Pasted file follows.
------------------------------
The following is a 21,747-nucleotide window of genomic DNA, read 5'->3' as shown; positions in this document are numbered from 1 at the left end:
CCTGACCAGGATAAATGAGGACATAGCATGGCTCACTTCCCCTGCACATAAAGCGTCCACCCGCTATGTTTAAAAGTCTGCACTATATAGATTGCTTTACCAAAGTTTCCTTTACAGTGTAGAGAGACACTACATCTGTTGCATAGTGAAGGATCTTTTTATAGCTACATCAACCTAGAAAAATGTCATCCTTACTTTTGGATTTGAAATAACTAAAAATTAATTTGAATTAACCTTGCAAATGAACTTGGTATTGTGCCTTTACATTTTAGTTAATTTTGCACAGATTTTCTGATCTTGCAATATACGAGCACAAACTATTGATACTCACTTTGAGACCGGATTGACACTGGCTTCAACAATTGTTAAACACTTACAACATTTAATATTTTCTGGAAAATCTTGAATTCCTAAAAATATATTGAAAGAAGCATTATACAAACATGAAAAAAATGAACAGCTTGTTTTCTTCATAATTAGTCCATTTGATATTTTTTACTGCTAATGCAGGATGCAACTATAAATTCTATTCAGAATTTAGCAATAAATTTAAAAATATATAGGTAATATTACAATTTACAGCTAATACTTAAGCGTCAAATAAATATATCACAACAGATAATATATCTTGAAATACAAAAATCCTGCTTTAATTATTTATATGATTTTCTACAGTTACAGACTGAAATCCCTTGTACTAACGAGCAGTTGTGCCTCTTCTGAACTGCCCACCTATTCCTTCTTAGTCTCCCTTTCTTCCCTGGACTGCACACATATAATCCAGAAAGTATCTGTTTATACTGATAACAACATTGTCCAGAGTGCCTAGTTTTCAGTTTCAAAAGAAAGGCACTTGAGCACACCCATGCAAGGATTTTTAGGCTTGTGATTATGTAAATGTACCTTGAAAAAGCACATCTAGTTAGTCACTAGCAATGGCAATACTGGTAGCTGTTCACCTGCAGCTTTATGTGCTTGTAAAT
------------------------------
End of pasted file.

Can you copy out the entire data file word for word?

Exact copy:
The following is a 21,747-nucleotide window of genomic DNA, read 5'->3' as shown; positions in this document are numbered from 1 at the left end:
CCTGACCAGGATAAATGAGGACATAGCATGGCTCACTTCCCCTGCACATAAAGCGTCCACCCGCTATGTTTAAAAGTCTGCACTATATAGATTGCTTTACCAAAGTTTCCTTTACAGTGTAGAGAGACACTACATCTGTTGCATAGTGAAGGATCTTTTTATAGCTACATCAACCTAGAAAAATGTCATCCTTACTTTTGGATTTGAAATAACTAAAAATTAATTTGAATTAACCTTGCAAATGAACTTGGTATTGTGCCTTTACATTTTAGTTAATTTTGCACAGATTTTCTGATCTTGCAATATACGAGCACAAACTATTGATACTCACTTTGAGACCGGATTGACACTGGCTTCAACAATTGTTAAACACTTACAACATTTAATATTTTCTGGAAAATCTTGAATTCCTAAAAATATATTGAAAGAAGCATTATACAAACATGAAAAAAATGAACAGCTTGTTTTCTTCATAATTAGTCCATTTGATATTTTTTACTGCTAATGCAGGATGCAACTATAAATTCTATTCAGAATTTAGCAATAAATTTAAAAATATATAGGTAATATTACAATTTACAGCTAATACTTAAGCGTCAAATAAATATATCACAACAGATAATATATCTTGAAATACAAAAATCCTGCTTTAATTATTTATATGATTTTCTACAGTTACAGACTGAAATCCCTTGTACTAACGAGCAGTTGTGCCTCTTCTGAACTGCCCACCTATTCCTTCTTAGTCTCCCTTTCTTCCCTGGACTGCACACATATAATCCAGAAAGTATCTGTTTATACTGATAACAACATTGTCCAGAGTGCCTAGTTTTCAGTTTCAAAAGAAAGGCACTTGAGCACACCCATGCAAGGATTTTTAGGCTTGTGATTATGTAAATGTACCTTGAAAAAGCACATCTAGTTAGTCACTAGCAATGGCAATACTGGTAGCTGTTCACCTGCAGCTTTATGTGCTTGTAAAT